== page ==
The High Line garden on Manhattan's West Side is an amazing example of the transformative power of gardening. An abandoned railway track, suspending above gritty city streets, was planned and planted to become a heavenly haven for flowers, grasses, birds, butterflies, and wandering admirers. I wrote an article about this sky-high garden in the September 2012 issue of Better Homes and Gardens magazine, called "Garden in the Sky." Check it out on page 92!

Tuesday, July 31, 2012

Roving Donkeys and Book Reviews

Peso and Riley back at home

We were out of town last weekend when we got a text from our animal sitter Nancy. She was on her way to do chores at our place when she met our trio of donkeys on the road. Apparently Riley, Cisco, and Peso decided to explore the world when they observed a dip in the barbed wire over the stream (which has totally dried up). This offered them an escape route up a steep hill and onto the gravel road.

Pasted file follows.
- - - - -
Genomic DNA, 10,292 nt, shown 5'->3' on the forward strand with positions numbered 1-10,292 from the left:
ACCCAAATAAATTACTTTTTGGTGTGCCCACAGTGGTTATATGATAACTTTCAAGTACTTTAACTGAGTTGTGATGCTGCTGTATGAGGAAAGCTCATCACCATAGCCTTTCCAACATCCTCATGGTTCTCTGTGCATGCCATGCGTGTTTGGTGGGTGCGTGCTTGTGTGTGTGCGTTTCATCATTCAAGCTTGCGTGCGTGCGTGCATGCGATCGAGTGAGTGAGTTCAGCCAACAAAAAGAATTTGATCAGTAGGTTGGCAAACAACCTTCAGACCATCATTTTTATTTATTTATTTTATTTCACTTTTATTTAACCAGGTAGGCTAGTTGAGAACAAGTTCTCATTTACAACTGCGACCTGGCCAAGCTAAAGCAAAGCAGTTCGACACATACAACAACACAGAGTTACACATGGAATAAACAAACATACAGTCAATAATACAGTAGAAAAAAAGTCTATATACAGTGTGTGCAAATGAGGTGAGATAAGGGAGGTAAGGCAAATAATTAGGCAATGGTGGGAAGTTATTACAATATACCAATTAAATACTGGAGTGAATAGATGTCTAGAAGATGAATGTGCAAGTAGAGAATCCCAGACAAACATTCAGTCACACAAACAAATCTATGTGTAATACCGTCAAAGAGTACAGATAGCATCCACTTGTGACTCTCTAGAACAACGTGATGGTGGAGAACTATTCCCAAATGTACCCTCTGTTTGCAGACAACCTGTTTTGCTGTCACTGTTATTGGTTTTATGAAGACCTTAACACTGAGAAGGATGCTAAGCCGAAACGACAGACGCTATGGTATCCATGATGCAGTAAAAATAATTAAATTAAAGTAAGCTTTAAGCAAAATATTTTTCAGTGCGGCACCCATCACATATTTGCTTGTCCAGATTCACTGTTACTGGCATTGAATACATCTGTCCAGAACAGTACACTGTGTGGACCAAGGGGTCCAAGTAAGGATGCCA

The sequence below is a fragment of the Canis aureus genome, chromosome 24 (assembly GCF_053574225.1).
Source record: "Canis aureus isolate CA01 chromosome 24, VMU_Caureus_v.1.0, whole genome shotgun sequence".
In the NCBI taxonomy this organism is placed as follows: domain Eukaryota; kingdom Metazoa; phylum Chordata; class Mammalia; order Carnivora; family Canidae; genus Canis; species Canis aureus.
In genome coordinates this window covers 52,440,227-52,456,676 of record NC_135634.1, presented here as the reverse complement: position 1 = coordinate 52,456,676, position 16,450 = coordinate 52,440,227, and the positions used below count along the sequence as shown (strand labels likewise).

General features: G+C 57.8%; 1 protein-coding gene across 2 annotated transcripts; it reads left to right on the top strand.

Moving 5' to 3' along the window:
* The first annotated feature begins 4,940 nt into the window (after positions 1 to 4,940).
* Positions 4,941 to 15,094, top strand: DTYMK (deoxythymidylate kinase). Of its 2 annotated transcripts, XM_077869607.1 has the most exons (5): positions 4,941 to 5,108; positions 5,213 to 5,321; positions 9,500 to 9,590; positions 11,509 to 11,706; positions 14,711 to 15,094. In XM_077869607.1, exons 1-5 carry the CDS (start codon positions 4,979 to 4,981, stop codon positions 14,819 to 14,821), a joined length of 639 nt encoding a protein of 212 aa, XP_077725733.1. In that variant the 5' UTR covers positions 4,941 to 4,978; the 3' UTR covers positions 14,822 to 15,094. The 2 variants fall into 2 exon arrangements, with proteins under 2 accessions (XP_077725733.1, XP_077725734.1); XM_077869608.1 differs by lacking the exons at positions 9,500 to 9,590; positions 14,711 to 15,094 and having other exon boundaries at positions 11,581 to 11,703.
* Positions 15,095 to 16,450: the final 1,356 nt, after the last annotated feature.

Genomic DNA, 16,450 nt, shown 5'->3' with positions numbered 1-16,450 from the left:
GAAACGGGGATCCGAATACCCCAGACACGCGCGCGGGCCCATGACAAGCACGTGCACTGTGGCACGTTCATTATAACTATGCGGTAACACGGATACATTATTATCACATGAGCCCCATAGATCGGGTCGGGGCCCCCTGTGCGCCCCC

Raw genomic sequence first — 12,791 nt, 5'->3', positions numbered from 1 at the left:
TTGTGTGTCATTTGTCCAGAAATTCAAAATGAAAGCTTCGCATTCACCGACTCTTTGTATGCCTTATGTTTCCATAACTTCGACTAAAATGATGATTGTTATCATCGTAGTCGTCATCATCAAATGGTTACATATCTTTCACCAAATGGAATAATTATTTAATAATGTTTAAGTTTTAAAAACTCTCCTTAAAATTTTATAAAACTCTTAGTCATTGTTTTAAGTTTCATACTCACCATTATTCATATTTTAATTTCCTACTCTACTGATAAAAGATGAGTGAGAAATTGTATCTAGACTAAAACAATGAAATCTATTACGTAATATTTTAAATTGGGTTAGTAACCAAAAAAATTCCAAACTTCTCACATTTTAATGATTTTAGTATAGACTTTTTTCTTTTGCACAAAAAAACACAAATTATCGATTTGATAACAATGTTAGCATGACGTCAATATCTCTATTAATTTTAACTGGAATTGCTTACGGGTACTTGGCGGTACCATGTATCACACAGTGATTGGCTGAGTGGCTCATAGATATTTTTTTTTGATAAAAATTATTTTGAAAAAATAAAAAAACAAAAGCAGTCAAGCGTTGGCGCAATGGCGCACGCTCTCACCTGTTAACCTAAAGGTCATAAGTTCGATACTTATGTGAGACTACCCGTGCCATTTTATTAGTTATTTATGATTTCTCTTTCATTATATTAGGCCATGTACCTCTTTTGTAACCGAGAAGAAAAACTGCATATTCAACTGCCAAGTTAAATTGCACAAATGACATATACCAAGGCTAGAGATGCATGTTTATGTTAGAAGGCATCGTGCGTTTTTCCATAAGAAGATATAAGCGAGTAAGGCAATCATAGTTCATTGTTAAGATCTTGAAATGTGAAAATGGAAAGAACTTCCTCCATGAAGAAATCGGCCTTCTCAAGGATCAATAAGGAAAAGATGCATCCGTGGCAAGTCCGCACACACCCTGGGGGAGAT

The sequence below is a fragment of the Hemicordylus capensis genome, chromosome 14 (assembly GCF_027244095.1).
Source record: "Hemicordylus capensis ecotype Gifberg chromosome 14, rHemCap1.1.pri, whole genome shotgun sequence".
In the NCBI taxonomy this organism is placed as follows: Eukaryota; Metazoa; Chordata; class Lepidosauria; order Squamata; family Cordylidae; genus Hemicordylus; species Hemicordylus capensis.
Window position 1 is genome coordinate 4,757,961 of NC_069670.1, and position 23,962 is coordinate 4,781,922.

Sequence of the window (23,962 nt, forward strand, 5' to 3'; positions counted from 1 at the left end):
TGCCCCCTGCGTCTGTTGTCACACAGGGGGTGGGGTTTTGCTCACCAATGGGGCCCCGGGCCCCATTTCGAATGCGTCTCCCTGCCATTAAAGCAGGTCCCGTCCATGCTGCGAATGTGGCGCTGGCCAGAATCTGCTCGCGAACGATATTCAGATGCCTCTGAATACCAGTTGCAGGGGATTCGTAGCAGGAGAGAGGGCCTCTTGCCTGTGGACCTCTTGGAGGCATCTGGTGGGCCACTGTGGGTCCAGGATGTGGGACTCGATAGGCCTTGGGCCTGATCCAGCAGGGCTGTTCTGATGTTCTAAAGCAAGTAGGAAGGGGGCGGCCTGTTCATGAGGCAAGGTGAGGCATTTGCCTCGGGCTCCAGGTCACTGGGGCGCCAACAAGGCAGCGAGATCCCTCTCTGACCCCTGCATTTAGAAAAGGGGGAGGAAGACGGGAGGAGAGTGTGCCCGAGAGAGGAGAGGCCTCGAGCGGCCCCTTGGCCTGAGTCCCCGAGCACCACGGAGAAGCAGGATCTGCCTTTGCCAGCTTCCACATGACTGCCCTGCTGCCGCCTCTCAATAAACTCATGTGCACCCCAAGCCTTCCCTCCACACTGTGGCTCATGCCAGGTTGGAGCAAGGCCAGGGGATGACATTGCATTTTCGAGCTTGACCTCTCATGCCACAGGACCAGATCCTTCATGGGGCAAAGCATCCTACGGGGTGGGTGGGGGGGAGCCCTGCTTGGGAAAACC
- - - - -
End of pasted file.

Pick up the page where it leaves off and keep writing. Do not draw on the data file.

Donkeys aren't usually so spontaneous. 

But having successfully ditched the horses (who are too tall to limbo under the barbed wire), the three headed north. I'm not sure what the travel plans were, but luckily Nancy intercepted the donkeys and walked them home. 

Doug fixed the fence this morning. We think. But if you see a trio of miniature donkeys wandering by, send me a note.

Also, So Much Sky was reviewed in a couple of nice places in July.

Kirkus Reviews said the book was "well written" and that "there’s a lot to be enjoyed and a lot to be learned from Weir-Jimerson, a Master Gardener and apt tamer of land, child and beast." 

I'm sure my kids will love that assessment of my talents, although I did sort of feel like a lion tamer when the boys were toddlers... On the Kirkus site, you can now also purchase the book through independent book stores.